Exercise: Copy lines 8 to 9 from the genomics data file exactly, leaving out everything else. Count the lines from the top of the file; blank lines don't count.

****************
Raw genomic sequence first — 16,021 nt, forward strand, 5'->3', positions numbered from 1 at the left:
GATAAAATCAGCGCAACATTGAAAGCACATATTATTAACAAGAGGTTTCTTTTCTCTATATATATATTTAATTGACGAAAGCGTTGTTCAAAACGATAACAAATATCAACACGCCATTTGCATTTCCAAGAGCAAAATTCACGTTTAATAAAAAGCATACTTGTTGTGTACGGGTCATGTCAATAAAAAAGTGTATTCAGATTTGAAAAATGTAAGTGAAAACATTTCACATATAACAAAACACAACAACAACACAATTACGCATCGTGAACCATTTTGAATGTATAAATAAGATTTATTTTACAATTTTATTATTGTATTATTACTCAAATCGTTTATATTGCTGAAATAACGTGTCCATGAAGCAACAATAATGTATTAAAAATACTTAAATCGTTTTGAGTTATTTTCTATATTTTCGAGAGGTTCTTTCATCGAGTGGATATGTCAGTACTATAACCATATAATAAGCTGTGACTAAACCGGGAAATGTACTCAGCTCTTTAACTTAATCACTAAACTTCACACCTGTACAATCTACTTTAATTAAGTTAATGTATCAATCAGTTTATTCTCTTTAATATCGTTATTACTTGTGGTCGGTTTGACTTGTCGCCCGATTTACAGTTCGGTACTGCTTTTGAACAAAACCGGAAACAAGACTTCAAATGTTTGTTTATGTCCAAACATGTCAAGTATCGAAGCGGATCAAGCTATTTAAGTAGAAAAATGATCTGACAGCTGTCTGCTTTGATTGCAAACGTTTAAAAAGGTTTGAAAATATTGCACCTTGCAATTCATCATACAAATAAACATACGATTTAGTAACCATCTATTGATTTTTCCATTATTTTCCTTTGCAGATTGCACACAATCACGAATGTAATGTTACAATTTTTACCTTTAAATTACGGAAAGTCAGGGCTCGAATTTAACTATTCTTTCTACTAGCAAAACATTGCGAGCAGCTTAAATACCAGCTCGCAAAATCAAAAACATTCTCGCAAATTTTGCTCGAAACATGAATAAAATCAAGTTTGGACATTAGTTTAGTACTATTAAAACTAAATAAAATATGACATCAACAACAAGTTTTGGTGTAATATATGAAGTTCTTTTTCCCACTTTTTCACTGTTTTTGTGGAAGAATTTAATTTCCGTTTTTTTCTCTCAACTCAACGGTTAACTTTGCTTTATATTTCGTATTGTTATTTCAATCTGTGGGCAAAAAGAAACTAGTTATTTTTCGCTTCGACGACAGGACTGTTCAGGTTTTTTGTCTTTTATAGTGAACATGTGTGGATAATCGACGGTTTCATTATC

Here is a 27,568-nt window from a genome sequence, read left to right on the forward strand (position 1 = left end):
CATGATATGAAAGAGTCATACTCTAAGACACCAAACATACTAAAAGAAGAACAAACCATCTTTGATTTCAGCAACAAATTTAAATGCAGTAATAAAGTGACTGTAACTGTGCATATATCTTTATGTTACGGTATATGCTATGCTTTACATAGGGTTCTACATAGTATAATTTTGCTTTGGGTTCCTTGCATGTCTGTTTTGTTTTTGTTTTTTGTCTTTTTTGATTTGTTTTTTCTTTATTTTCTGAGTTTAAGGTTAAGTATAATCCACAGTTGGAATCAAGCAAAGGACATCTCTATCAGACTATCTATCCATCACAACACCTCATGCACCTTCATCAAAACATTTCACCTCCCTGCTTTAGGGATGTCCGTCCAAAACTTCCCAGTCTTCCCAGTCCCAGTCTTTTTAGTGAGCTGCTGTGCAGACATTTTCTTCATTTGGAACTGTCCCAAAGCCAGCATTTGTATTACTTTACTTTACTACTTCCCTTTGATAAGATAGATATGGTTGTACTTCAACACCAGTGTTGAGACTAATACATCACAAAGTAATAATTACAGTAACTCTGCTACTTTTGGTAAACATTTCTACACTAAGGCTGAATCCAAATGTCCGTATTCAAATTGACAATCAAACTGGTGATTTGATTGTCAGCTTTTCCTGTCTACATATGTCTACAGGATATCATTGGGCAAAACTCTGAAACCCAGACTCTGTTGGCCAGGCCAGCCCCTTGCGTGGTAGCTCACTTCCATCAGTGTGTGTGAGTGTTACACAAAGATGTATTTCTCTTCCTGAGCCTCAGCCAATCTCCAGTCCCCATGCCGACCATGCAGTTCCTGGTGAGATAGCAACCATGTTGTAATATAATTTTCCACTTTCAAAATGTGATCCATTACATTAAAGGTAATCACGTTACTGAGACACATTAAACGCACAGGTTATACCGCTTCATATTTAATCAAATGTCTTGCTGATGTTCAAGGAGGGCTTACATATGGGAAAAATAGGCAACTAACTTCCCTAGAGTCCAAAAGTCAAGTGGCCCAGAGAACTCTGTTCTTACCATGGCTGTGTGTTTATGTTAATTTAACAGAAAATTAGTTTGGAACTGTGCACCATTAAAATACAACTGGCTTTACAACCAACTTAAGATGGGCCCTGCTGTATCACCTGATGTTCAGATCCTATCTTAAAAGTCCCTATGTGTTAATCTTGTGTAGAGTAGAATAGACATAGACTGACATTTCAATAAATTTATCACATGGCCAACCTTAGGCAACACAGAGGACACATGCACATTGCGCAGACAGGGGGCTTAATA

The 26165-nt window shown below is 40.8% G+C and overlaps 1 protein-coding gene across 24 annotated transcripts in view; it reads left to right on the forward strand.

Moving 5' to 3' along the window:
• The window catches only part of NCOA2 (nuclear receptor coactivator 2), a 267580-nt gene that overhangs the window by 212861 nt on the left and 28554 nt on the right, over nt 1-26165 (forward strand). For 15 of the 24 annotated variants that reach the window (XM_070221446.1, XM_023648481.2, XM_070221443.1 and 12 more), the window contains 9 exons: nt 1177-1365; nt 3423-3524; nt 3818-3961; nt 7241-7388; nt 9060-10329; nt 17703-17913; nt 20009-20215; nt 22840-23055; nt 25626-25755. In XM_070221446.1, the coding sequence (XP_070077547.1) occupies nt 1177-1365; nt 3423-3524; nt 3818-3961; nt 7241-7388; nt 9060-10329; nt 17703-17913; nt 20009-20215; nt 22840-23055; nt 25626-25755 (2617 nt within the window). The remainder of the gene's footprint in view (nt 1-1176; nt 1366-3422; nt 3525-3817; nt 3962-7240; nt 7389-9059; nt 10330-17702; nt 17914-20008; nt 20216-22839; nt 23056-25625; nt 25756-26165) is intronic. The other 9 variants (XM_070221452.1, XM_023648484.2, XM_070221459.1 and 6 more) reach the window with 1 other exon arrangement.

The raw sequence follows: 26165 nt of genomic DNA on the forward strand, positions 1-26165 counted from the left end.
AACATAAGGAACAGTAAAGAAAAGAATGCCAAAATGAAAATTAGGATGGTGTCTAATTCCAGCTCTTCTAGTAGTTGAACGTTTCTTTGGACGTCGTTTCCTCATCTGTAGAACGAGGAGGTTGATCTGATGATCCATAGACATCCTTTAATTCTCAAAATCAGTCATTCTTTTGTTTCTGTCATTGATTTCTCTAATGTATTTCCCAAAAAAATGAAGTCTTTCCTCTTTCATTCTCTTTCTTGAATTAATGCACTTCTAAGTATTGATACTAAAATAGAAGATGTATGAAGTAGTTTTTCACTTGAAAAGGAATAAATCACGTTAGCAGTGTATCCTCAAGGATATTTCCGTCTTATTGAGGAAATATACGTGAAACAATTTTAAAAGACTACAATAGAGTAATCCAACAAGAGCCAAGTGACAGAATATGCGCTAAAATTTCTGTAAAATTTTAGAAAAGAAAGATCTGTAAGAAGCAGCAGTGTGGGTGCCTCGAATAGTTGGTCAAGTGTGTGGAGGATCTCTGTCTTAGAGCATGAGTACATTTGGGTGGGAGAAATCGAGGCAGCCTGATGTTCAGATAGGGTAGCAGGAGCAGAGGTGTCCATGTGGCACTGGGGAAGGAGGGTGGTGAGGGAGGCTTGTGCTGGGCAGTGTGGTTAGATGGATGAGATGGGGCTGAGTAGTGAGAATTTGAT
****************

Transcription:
The raw sequence follows: 26165 nt of genomic DNA on the forward strand, positions 1-26165 counted from the left end.
AACATAAGGAACAGTAAAGAAAAGAATGCCAAAATGAAAATTAGGATGGTGTCTAATTCCAGCTCTTCTAGTAGTTGAACGTTTCTTTGGACGTCGTTTCCTCATCTGTAGAACGAGGAGGTTGATCTGATGATCCATAGACATCCTTTAATTCTCAAAATCAGTCATTCTTTTGTTTCTGTCATTGATTTCTCTAATGTATTTCCCAAAAAAATGAAGTCTTTCCTCTTTCATTCTCTTTCTTGAATTAATGCACTTCTAAGTATTGATACTAAAATAGAAGATGTATGAAGTAGTTTTTCACTTGAAAAGGAATAAATCACGTTAGCAGTGTATCCTCAAGGATATTTCCGTCTTATTGAGGAAATATACGTGAAACAATTTTAAAAGACTACAATAGAGTAATCCAACAAGAGCCAAGTGACAGAATATGCGCTAAAATTTCTGTAAAATTTTAGAAAAGAAAGATCTGTAAGAAGCAGCAGTGTGGGTGCCTCGAATAGTTGGTCAAGTGTGTGGAGGATCTCTGTCTTAGAGCATGAGTACATTTGGGTGGGAGAAATCGAGGCAGCCTGATGTTCAGATAGGGTAGCAGGAGCAGAGGTGTCCATGTGGCACTGGGGAAGGAGGGTGGTGAGGGAGGCTTGTGCTGGGCAGTGTGGTTAGATGGATGAGATGGGGCTGAGTAGTGAGAATTTGAT